Japan complains to US over resumed chopper flights

Okinawa residents have complained about the US helicopters flying overhead

Japan said Wednesday it was "truly regrettable" that the US military had restarted flights of a helicopter that burst into flames last week, saying it wanted further reassurances over safety.

The US resumed operations with its CH-53 helicopters on Wednesday, after grounding them for a week following the blaze in an empty field on the western Japanese island of Okinawa.

At the time the US military said the blaze occurred after the aircraft had landed in the field and no crew were injured.

Japanese Defence Minister Itsunori Onodera told reporters it was "truly regrettable" that the flights had resumed "without enough explanations".

Deputy government spokesman Kotaro Nogami said US officials had briefed their Japanese counterparts but Tokyo was not satisfied and would "continue asking for further explanations from the US side".

Onodera had previously called for the helicopters to be idled until their safety can be guaranteed and dispatched experts to Okinawa to ensure a thorough investigation.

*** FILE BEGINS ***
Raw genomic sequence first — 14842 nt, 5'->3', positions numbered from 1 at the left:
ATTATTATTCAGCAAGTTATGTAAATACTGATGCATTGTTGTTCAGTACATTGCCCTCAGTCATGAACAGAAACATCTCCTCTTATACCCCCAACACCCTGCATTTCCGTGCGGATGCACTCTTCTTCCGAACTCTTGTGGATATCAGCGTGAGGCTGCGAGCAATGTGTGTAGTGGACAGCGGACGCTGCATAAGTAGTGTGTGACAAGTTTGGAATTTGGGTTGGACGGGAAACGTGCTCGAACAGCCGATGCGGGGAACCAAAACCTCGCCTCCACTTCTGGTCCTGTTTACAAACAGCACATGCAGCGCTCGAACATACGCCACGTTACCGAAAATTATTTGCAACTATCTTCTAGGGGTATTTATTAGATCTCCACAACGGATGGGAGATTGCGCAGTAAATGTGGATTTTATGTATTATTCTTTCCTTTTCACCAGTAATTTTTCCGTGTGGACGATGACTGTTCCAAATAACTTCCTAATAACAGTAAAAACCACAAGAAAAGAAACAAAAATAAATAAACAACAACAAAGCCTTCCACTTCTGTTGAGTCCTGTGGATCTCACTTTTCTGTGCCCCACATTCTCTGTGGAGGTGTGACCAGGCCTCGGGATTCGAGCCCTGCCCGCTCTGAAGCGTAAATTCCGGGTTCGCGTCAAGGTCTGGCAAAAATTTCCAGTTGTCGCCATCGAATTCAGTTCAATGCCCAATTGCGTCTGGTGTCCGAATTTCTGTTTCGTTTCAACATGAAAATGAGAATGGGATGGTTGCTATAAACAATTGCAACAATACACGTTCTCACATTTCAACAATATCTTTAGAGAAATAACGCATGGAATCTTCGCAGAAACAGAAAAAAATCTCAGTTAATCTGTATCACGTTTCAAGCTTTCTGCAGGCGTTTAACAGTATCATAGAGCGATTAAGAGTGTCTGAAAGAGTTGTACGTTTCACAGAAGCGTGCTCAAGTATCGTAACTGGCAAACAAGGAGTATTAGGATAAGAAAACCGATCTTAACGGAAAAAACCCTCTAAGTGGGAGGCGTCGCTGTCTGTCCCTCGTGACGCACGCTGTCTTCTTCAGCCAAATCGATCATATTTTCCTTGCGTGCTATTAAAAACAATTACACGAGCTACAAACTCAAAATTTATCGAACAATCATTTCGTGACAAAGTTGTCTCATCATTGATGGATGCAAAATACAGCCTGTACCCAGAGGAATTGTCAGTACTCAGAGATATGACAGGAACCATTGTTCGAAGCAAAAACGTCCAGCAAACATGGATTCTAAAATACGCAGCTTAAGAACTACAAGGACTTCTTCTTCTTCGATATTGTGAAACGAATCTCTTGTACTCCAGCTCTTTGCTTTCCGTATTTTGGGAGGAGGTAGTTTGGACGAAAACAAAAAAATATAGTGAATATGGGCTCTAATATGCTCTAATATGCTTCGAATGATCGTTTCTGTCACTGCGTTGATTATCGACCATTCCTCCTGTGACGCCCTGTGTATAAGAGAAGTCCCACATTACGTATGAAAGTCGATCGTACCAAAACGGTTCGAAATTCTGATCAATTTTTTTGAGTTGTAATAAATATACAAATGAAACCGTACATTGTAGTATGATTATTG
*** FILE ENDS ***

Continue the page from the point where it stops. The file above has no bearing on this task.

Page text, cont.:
Representatives of the US military in Okinawa could not be reached for immediate comment Wednesday.

More than half the approximately 47,000 American troops in Japan under a decades-long security alliance are stationed on Okinawa, the site of a major World War II battle that was followed by a 27-year US occupation of the island.

Islanders have complained for decades about noise and accidents.

In December, five crewmembers aboard a US Marine MV-22 Osprey were injured after what the Pentagon described as a "mishap" resulting in the plane landing in shallow water off Okinawa.

Okinawa residents have protested against the deployment of Ospreys in Japan after a series of accidents in other countries involving the hybrid aircraft.